Verily, we have already laid our eyes upon several webcomics spoofing the venerable swords and sorcery genre. Among their honored ranks are Skadi (reviewed here), Dawn of Time (reviewed here), and Gastrophobia (reviewed here). So powerful is the allure of the female barbarian that the one presented today shall mark the first, and hopefully not last, day we visit a comic featuring a lead of the male gender. For today we shall review Legend of Bill, a webcomic formed from the very fingers of David Reddick. Will Crom smile upon his efforts? Or shall he see this webcomic driven before him?

Read the rest of this entry

The Dog Days of Joy of Webcomics

joyofwebcomicsAmidst all reminders, like back-to-school sales and the dawn of Oscar-bait films in our multiplexes, that summer must one day end. So, put away the air conditioner that you hastily bought at Lowes the one day the temperatures crept over 100. Scramble to finish that 1000 novel that you were supposed to finish for summer reading. Meanwhile, I’ll be right here, bringing you the weekly scrapbook of webcomic-related news from around the internet.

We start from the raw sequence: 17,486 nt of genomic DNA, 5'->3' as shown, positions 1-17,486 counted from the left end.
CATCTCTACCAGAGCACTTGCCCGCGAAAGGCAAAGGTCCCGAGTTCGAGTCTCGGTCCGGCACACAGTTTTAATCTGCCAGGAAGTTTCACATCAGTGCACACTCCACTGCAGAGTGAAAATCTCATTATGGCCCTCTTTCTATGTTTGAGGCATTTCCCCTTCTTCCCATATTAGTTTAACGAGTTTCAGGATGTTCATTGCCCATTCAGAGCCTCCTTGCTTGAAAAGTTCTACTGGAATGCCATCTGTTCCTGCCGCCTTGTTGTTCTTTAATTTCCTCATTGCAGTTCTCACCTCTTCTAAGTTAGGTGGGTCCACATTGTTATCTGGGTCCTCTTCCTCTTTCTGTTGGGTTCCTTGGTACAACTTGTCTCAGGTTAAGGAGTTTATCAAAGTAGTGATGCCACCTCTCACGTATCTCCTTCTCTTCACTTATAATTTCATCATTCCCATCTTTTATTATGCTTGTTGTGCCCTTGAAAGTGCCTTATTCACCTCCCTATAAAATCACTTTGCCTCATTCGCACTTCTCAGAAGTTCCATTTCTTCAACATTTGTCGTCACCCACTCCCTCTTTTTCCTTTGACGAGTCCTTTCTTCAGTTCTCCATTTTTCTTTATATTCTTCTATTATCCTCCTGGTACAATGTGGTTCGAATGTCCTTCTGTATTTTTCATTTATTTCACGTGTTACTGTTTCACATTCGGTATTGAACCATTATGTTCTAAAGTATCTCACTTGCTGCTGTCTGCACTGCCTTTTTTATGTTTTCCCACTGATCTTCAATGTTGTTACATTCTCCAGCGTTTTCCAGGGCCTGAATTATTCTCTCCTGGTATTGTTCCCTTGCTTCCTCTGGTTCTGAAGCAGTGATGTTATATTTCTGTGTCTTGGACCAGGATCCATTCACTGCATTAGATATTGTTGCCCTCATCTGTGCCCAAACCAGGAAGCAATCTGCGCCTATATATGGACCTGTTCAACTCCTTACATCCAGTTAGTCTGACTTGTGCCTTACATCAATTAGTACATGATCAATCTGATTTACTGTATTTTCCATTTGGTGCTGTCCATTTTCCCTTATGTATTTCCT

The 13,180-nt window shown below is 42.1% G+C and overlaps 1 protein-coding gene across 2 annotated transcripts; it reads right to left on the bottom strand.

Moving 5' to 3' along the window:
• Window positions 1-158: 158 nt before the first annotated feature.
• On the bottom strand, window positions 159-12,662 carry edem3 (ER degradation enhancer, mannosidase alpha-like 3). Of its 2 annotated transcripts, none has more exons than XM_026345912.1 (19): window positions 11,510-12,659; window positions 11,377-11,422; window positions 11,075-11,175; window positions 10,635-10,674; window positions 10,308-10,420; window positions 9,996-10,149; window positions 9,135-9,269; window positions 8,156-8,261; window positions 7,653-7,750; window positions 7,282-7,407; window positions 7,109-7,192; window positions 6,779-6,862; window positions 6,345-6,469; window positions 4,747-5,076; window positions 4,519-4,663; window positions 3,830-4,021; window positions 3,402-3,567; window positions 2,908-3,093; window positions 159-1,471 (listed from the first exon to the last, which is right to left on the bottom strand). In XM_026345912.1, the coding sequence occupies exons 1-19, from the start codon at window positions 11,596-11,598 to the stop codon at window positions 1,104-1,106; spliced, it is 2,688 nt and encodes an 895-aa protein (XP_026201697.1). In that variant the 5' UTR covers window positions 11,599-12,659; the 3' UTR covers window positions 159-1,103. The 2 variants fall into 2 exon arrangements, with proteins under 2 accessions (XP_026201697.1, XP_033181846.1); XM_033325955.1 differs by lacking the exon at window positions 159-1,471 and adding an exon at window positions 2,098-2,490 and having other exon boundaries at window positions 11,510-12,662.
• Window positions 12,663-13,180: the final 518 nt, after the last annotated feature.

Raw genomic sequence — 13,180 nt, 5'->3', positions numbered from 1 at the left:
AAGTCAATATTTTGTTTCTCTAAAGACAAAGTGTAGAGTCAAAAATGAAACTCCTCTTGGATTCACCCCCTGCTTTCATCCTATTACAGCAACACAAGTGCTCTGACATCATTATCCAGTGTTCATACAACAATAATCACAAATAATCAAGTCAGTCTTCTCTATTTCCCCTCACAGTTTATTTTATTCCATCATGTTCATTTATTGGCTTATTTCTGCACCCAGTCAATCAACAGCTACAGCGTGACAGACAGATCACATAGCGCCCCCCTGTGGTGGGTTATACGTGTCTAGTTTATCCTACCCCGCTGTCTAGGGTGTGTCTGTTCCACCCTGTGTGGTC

• Brace yourselves: the internet has just been given a huge influx of cartoon teenagers with huge doe eyes, impossibly smooth skin, and the heightened propensity to suffer nosebleeds. Tokyopop, the publisher of imported and original manga series, has gone through some major restructuring. Brigid Alverson reports that most of the series will go online.

    Brigid Alverson: Why did you decide to go this route? Why does it make sense from a marketing perspective?

    Marco Pavia: About a year ago, when we restructured the company due to the economy, we told the artists and writers for these series that we wanted to publish their continuing volumes online to get them in front of hundreds of thousands of manga fans. The book retail market was having its challenges— at the time, booksellers and publishers were describing it as the worst retailing environment in memory—and in most cases, bookstores were taking in very few copies or skipping the next volume of a series entirely…and they were also returning books in droves. Last month at Comic-Con, we invited our creators to a summit, at which we let them know we’d begin to serialize these series on, which has become a destination to enjoy comics, from our published series to user-generated content. We want to continue to give fans access to these talented creators and storytellers.

    Brigid: Which comics will go online?